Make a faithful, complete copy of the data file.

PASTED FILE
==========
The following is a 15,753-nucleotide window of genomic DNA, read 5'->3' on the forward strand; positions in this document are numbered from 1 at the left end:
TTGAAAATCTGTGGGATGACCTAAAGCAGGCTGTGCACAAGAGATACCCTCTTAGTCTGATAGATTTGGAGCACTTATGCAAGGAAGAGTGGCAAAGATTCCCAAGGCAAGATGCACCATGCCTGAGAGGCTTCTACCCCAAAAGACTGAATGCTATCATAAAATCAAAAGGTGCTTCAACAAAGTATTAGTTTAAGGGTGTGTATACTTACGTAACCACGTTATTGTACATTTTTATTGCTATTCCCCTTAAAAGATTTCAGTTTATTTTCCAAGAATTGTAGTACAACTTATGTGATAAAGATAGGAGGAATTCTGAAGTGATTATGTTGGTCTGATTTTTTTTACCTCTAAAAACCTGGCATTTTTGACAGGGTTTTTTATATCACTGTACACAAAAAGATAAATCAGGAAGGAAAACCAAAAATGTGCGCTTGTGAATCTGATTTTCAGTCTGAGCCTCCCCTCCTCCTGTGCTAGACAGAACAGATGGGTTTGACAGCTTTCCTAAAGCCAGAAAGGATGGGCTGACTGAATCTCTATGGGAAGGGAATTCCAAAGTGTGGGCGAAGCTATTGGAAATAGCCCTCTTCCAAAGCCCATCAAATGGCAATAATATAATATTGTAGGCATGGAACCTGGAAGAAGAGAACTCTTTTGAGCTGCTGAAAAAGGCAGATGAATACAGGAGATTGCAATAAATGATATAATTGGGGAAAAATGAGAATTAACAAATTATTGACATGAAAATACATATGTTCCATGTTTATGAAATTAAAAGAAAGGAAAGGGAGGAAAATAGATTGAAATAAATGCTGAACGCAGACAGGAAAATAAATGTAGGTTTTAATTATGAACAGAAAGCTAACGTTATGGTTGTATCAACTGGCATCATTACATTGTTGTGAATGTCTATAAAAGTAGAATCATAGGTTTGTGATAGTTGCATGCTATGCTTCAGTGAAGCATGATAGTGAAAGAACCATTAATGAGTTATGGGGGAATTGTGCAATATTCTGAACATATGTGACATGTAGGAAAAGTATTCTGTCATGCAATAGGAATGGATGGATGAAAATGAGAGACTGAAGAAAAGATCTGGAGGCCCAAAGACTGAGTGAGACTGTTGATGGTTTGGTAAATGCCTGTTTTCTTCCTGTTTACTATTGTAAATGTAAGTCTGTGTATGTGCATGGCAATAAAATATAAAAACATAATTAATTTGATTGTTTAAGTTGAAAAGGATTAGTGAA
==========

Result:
The following is a 15,753-nucleotide window of genomic DNA, read 5'->3' on the forward strand; positions in this document are numbered from 1 at the left end:
TTGAAAATCTGTGGGATGACCTAAAGCAGGCTGTGCACAAGAGATACCCTCTTAGTCTGATAGATTTGGAGCACTTATGCAAGGAAGAGTGGCAAAGATTCCCAAGGCAAGATGCACCATGCCTGAGAGGCTTCTACCCCAAAAGACTGAATGCTATCATAAAATCAAAAGGTGCTTCAACAAAGTATTAGTTTAAGGGTGTGTATACTTACGTAACCACGTTATTGTACATTTTTATTGCTATTCCCCTTAAAAGATTTCAGTTTATTTTCCAAGAATTGTAGTACAACTTATGTGATAAAGATAGGAGGAATTCTGAAGTGATTATGTTGGTCTGATTTTTTTTACCTCTAAAAACCTGGCATTTTTGACAGGGTTTTTTATATCACTGTACACAAAAAGATAAATCAGGAAGGAAAACCAAAAATGTGCGCTTGTGAATCTGATTTTCAGTCTGAGCCTCCCCTCCTCCTGTGCTAGACAGAACAGATGGGTTTGACAGCTTTCCTAAAGCCAGAAAGGATGGGCTGACTGAATCTCTATGGGAAGGGAATTCCAAAGTGTGGGCGAAGCTATTGGAAATAGCCCTCTTCCAAAGCCCATCAAATGGCAATAATATAATATTGTAGGCATGGAACCTGGAAGAAGAGAACTCTTTTGAGCTGCTGAAAAAGGCAGATGAATACAGGAGATTGCAATAAATGATATAATTGGGGAAAAATGAGAATTAACAAATTATTGACATGAAAATACATATGTTCCATGTTTATGAAATTAAAAGAAAGGAAAGGGAGGAAAATAGATTGAAATAAATGCTGAACGCAGACAGGAAAATAAATGTAGGTTTTAATTATGAACAGAAAGCTAACGTTATGGTTGTATCAACTGGCATCATTACATTGTTGTGAATGTCTATAAAAGTAGAATCATAGGTTTGTGATAGTTGCATGCTATGCTTCAGTGAAGCATGATAGTGAAAGAACCATTAATGAGTTATGGGGGAATTGTGCAATATTCTGAACATATGTGACATGTAGGAAAAGTATTCTGTCATGCAATAGGAATGGATGGATGAAAATGAGAGACTGAAGAAAAGATCTGGAGGCCCAAAGACTGAGTGAGACTGTTGATGGTTTGGTAAATGCCTGTTTTCTTCCTGTTTACTATTGTAAATGTAAGTCTGTGTATGTGCATGGCAATAAAATATAAAAACATAATTAATTTGATTGTTTAAGTTGAAAAGGATTAGTGAA